Setting up Bartender is nearly self explanatory, so a “how to” post or a review style post will mostly just rehash the same thing that has been repeated over and over. Instead of doing that, it could be worthwhile to examine something related to the concept of action bars; how many buttons do you actually need as a warrior? And how many functions need be visible?

The answer is that there is no definite answer. It depends so hugely on your playstyle (are you a clicker or keybinder), preferred UI layout (are you a minimalist or do you need absolutely every button visible), and of course…personal taste. So why even discuss it. Well, partially, it fills out the page, and partially because its an interesting study in ergonomics to see how people lay out their UI. It’s interesting since Bartender essentially is an addon that allows you to manage your UI real estate, so as to make your UI efficient.

Originally, when I installed Bartender, it placed my action bars down in the left corner. I was used to having two bars in the bottom left corner (from the standard UI) so it didnt feel out of place at all. It was only later that I moved the bars to the middle of the screen. And why? Mostly because of looks to be honest, but part of it was to cut down on mouse travel time between the buttons and target selection. Some take this concept to extraordinary heights by placing their main action bar just below their character on the screen.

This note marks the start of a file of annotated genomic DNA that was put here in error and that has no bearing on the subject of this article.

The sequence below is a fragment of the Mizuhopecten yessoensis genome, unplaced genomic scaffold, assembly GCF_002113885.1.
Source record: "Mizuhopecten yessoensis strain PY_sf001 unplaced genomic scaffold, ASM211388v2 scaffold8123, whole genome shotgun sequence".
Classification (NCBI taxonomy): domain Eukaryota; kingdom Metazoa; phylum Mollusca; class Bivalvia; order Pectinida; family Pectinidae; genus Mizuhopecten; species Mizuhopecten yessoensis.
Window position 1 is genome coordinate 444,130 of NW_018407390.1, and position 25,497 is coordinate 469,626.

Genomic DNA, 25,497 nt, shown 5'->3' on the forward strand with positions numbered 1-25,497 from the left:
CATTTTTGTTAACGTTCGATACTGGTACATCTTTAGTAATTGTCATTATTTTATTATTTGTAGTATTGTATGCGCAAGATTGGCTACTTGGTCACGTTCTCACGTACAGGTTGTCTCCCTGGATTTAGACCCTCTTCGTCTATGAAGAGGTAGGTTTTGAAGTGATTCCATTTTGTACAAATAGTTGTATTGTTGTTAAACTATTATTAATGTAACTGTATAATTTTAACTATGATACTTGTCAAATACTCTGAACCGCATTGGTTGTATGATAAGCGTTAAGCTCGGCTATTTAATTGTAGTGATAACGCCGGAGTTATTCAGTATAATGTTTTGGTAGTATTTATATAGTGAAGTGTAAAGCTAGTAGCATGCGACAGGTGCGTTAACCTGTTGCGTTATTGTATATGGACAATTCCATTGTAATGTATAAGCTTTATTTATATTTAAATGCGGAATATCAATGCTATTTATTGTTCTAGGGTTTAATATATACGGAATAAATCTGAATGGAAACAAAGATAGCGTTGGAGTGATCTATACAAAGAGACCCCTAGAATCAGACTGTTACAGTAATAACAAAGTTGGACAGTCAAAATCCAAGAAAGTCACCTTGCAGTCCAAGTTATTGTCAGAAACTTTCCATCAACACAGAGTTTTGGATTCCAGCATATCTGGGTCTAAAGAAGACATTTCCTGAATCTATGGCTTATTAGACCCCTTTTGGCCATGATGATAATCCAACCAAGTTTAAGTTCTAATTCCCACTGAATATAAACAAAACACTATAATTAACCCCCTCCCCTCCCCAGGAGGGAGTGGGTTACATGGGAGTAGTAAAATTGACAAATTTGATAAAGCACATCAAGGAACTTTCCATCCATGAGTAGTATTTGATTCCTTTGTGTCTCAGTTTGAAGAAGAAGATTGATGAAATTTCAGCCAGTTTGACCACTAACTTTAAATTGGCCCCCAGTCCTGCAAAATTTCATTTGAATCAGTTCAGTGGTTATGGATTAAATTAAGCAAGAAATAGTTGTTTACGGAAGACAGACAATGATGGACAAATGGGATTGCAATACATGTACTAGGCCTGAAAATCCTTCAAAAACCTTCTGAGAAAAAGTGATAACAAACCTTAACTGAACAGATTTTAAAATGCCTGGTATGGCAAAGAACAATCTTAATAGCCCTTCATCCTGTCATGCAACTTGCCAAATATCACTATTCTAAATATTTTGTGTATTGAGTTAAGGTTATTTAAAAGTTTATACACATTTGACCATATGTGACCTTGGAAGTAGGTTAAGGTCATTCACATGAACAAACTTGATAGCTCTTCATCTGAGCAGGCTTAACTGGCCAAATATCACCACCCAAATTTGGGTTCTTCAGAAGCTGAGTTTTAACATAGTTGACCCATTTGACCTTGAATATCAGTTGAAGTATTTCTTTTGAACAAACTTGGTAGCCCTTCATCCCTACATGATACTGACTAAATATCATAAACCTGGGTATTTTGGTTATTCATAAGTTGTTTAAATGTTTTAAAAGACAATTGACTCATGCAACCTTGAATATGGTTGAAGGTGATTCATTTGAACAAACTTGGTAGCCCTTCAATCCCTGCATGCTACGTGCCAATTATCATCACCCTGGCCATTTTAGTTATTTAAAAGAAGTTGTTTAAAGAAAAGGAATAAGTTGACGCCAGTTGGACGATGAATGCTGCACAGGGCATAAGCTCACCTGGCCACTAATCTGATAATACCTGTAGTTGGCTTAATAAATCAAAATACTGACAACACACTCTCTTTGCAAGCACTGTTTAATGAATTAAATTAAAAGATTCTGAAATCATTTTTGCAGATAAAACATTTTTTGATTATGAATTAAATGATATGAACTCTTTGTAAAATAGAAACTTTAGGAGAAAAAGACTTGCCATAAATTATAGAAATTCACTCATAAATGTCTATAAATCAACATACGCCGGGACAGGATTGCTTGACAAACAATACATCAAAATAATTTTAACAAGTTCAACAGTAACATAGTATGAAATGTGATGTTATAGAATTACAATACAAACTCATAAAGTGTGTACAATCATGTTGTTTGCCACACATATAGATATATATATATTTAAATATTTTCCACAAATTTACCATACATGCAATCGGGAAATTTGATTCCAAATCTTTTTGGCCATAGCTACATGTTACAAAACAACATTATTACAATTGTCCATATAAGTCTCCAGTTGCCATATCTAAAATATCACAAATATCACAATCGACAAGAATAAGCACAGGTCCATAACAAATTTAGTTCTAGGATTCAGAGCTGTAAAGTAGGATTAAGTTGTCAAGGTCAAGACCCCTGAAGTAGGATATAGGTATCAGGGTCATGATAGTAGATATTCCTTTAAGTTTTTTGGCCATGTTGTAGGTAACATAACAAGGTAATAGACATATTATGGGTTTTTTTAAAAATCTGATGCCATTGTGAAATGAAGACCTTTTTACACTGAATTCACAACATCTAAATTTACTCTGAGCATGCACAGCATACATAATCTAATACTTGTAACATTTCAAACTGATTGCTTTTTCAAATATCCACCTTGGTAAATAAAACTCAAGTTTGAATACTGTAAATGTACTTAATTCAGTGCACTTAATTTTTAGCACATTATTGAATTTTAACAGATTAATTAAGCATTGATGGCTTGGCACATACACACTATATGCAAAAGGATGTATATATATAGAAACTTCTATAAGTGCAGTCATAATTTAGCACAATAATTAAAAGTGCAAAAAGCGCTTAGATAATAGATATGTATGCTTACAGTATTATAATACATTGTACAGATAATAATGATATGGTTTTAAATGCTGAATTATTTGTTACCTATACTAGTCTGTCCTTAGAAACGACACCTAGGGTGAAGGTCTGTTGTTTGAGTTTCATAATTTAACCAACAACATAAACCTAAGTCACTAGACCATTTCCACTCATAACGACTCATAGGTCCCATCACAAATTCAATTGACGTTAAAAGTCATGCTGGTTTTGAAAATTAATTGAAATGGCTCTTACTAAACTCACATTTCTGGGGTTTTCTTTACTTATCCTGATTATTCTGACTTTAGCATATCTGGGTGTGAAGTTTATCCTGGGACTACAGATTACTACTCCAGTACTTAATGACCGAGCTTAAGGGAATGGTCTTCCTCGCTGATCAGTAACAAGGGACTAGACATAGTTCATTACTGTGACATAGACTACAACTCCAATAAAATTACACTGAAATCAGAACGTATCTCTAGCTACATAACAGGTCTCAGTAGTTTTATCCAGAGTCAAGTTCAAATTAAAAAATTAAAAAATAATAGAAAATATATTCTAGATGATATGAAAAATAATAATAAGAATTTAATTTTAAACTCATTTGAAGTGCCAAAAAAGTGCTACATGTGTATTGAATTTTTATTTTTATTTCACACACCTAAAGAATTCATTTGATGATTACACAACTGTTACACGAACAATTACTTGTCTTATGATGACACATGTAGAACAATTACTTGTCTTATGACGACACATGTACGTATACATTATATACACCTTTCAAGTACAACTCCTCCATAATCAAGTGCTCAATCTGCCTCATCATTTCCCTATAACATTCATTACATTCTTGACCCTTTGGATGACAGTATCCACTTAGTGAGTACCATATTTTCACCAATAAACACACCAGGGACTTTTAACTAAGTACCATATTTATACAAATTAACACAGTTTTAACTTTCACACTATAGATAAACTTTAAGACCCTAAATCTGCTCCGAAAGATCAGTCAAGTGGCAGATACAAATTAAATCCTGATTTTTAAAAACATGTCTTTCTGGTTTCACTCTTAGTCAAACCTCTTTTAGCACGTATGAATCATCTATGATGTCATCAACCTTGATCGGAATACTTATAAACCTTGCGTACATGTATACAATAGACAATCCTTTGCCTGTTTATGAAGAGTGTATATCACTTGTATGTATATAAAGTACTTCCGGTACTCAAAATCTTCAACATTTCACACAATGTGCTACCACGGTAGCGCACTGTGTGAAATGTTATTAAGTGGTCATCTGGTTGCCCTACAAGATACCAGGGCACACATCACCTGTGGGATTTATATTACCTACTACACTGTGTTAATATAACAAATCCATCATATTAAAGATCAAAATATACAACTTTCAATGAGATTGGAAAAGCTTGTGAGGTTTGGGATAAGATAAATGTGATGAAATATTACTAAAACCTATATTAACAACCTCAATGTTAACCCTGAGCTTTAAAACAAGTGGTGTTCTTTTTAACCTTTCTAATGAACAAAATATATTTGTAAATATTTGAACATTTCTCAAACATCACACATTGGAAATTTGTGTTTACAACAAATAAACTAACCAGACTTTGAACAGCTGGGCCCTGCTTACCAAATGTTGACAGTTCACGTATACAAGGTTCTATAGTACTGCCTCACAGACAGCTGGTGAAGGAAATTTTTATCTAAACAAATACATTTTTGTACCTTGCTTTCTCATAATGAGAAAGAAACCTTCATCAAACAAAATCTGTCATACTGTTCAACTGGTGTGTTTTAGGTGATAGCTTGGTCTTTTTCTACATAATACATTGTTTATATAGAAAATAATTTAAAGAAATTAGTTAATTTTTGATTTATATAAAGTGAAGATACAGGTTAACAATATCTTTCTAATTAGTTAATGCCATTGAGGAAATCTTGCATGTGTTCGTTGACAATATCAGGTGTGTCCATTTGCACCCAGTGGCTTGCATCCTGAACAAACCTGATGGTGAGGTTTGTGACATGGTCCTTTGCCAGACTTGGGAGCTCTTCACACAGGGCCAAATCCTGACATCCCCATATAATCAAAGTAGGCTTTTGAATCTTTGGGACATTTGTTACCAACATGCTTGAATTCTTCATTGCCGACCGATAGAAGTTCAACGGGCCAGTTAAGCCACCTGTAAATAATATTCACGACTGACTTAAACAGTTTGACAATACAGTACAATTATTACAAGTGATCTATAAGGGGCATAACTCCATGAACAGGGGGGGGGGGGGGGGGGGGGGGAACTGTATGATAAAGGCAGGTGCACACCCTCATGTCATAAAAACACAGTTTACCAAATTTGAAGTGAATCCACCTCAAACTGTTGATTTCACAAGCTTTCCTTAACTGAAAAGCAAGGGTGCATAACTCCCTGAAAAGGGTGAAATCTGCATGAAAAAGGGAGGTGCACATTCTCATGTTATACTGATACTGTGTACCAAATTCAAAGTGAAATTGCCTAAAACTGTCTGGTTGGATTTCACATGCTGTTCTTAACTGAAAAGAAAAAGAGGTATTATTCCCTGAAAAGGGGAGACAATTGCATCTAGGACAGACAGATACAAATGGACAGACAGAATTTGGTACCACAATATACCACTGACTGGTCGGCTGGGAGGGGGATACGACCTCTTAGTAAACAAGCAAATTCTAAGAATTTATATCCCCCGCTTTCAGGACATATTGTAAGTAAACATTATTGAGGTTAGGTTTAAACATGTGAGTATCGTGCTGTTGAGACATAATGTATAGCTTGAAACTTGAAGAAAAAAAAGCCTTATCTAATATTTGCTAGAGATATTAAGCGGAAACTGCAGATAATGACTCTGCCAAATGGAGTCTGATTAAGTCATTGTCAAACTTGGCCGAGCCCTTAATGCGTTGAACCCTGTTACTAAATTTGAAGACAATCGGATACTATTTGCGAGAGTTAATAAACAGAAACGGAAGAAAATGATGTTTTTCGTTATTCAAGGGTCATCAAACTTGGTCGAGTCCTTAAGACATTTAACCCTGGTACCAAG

Wait woah woah. Buttons slap bang in the middle of the screen? Atrocious looking! ‘Tis true…buttons in the middle of the game world don’t look awe inspiring, do thy? “I’m sorry mister Varian Wrynn, but your face seems to be a big clickable button with a fireball on it.” But they don’t take your eyes off the action, so you could argue that they’re in the most convenient place. Thankfully Bartender has a setting to show bars in combat only, so you can have the best of both worlds.

Most of the visibility and paging options in Bartender are for people who like to click. In fact, it’s very much a clickers addon, however keybinders can find a use for seeing their action bars even so. Bartender comes with handy indicators for when you’re out of power for an ability as well as out of range of your intended target. If you furthermore use OmniCC or another countdown addon, you will have an at-a-glance overview of your current combat situation.